An extraordinary melange of genres battles a way through to a fruitful renegotiation of stylistic barriers.
Release date : 29th September 2023
Label: Wheel Records
Format: CD / vinyl / digital
Just when the market is getting saturated by Canadian trad-reggae fusion performed by published professors of history, along comes another one. I jest. Clearly, I jest, as I am uncertain whether `I have quite ever come across anything, anyone, quite like this before.
Jason Wilson is that professor of history, with eight books to his name, including a history of Canadian reggae. He was also the Wilson in Wilson & Swarbrick, alongside the late and great Dave of that name, for their pair of albums, Lion Rampant (2014) and Kailyard Tales (2018). As a Canadian of Scottish stock, it is this that had fed his love of traditional music, despite also becoming a protegé of fabled Kingston Studio One keyboard ace, Jackie Mitoo. And few people can have worked, not only with Swarbrick and Scots giant, Dick Gaughan, but also with UB40, Sly & Robbie and Ernest Ranglin. And, for good measure, Ron Sexsmith. That’s eclectic. This album, nominlly at least, tries to bring together all his loves and influences.
Ashara, also the name of his band, as well as being a fusion of musical styles, also brings together musicians from either side the reggae and folk divide. The band, essentially Canadian reggae artists, are joined by the likes of Ross Ainslie and Ali Hutton, both giants of the Scottish trad and neo-trad scene, along with Rura fiddle man, Jack Smedley, and box player, John Somerville. That Ainslie, Hutton and Somerville have all been members of the Treacherous Orchestra gives some scope of the pedigree offered. There is also a string quartet for good measure. Of the project, Wilson says: “This album is very personal, in that it is based around stories of my parents, aunts and uncles, all of whom have shaped my life in some way.” Where Roy Harper slots in, well, that’s another story, no doubt. That notwithstanding, this is “where Scotland meets Jamaica in Canada!“
Coal Dust Caruso opens the show, with a brass and clavinet led skank, offset by whistles and accordion, the peculiarity further extended by his vocal, and the melody, for that matter, reminiscent of Jackson Browne. So far, so West Coast, if with a few side notes. A Night In Paris In Cumnock extends the sense of schizophrenia, the reggae now somewhat subliminal, and Wilson’s diction now embracing the delivery style, if not tone, of Dick Gaughan. This intrigues, the strings and the bounding acoustic lope of the guitars seeming at a cross-purpose, if a counter-intuitively successful one. A bit of tartan whimsy exudes by a box and whistle interlude, with sweeps in of an orchestra elesehwere to confuse. It’s odd, but why the hell not?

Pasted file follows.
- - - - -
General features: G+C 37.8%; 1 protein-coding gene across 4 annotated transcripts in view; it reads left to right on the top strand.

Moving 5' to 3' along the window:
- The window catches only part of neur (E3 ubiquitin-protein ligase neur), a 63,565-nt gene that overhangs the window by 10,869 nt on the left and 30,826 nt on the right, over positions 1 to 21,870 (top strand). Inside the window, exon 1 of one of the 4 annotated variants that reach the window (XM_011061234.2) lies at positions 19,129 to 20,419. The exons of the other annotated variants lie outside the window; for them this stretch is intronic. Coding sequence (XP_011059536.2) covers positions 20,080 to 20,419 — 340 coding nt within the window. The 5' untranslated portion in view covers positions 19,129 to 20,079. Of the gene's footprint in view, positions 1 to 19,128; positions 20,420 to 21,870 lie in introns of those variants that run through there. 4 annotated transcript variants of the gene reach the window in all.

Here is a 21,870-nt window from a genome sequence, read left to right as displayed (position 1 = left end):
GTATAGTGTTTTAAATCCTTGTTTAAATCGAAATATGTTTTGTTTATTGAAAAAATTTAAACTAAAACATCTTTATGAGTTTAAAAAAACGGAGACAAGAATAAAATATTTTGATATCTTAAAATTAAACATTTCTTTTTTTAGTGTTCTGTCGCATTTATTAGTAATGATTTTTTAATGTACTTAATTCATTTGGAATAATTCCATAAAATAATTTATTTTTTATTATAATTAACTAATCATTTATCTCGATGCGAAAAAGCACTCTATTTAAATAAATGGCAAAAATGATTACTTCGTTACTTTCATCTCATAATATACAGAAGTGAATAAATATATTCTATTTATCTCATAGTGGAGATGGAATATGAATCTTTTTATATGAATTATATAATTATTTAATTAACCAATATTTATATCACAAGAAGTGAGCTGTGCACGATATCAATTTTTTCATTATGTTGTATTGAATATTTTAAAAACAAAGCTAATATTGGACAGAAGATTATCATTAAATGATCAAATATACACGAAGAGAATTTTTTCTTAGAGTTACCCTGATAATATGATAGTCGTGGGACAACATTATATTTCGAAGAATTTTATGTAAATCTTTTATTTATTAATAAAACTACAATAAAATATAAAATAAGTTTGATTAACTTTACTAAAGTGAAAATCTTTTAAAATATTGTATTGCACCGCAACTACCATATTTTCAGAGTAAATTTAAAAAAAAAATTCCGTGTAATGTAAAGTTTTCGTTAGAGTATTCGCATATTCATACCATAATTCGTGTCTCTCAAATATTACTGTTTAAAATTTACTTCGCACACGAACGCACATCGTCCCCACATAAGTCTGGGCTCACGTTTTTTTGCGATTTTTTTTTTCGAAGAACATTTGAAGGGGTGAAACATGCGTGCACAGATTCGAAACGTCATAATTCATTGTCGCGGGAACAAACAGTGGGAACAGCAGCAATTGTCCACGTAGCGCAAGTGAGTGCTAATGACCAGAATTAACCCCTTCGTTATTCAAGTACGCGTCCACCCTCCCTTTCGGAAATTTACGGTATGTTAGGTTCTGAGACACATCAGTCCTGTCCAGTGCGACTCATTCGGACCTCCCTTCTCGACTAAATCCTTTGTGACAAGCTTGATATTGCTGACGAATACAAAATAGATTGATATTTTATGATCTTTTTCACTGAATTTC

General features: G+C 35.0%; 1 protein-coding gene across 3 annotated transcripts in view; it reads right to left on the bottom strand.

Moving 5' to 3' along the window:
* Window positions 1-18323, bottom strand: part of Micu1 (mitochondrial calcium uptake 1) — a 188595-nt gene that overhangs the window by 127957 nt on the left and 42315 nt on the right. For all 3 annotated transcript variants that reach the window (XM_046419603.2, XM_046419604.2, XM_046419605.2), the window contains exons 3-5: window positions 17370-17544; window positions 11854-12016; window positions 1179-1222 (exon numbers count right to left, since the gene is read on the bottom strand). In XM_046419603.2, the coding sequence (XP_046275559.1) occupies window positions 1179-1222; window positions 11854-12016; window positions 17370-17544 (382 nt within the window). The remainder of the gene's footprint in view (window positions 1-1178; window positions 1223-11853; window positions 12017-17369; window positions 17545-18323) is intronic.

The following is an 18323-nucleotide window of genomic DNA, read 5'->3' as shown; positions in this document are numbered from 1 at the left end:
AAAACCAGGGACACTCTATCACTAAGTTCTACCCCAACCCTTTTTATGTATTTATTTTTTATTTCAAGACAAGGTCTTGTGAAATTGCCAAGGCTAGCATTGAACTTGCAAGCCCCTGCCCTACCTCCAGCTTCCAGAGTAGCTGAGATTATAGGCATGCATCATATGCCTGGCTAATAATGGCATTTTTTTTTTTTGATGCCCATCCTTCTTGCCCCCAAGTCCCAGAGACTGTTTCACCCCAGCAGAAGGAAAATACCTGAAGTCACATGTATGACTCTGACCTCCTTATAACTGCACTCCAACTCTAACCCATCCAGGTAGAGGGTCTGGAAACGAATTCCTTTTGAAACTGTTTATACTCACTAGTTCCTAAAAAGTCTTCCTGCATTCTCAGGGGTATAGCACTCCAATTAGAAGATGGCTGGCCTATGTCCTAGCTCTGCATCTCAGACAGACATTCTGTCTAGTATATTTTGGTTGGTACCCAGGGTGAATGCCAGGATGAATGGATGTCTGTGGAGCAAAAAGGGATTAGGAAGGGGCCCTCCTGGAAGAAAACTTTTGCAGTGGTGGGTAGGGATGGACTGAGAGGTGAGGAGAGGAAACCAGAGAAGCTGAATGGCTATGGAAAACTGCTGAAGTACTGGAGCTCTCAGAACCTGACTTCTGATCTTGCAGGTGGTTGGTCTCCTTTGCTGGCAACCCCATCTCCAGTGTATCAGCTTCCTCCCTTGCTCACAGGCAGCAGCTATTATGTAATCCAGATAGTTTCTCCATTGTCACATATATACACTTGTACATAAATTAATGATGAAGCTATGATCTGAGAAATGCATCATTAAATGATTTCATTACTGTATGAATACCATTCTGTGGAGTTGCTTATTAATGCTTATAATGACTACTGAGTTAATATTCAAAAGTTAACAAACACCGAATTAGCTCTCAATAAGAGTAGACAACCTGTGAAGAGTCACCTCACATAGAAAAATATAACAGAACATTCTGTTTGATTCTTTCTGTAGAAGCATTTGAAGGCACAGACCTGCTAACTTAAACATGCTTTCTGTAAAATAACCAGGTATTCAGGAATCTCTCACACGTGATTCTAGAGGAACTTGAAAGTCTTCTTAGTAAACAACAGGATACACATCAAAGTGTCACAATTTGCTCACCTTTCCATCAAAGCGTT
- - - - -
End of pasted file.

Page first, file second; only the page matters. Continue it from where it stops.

The Shoemaker could be pure trad, until you latch on the clatter of the rhythm, applying a distinctly un-Caledonian reel and skitter. I’m wondering what Hutton and Ainslie might have been saying to each other, but the bassist, Michael Schapinko seems content to plug in a bass line that echoes and shadows the whistles and I’m smiling. Coila then falls into a more typically JA mould, the horns and vocals, with added melodica, now assertively Caribbean, even if Wilson seems uncertain whether he is in Glasgow or whether he is Sting. (OK, that’s unkind, but he is affecting, to be fair, prime white man in Hammersmith Palais patois.) It’s a decent song, and the drift from melodica to melodeon is effective.
WTF, as some Weegie playhouse piano spars with some sprightly whistle for Collier Gemmes, an instrumental, gradually drawing in a sense of ceilidh. It is so bonkers as to make sense and it is a definite highlight, however one might try, and fail, to describe it, even as it veers suddenly off into a Middle Eastern Rasta/whirling dervish fusion. Loving this one! The title, My Love Sings Like A Lintie, sounds as if it should be pre-war favourite of Sir Harry Lauder. Clanging and chiming instrumentation tries to detract from that, as brass segues in behind, but it is a lovely tune. When the contrasting instruments come together in unison, over the loping rhythm, it is a triumph.
Which takes us to Roy Harper’s When An Old Cricketer Leaves The Crease, presumably to denote the Scottish love for the English game. I confess, as it has always been a favourite song of mine, this was the primary draw to review this album. I’ll bet you can’t quite contemplate the song as a piece of prime lover’s rock, with swirling strings, no? But, OK, ignore the lyric, it so nearly works as to make no difference. When an old folkie turns in his grave, be damned, Harper is still alive and won’t be complaining. Uncertain if a flute or a whistle solo, but it is top notch.
Low Tide is a maritime number that plies an additional element of stage and screen to my ears, and would be the lead song, were this ever made into musical theatre. Which, given the myriad leaps of faith taken thus far, is probably not beyond Wilson’s imagination, mindful I may have fed his fevered imagination. The oboe is wonderful. The Night Is Near Gone is based on a 16th century poem by Alexander Montgomerie, the tune, by Wilson, sounding of a similar vintage, assuming a ready supply of ganga to the Ayrshire of that time. Can you imagine Gryphon augmented by Sly and Robbie? It is really that weird. But I’m sucked in and who cares?
The strangest concoction I have heard in a long time, and I have heard a lot of strange concoctions, I think Wilson deserves due credit and no small praise for the courage of putting this altogether and putting it out there. Whether it is ‘good’ actually matters little. Lord knows what meds he is on, but this is a keeper, for bringing out, for whenever the mainstream seems to be too confining.
Try My Love Is Like A Lintie for size: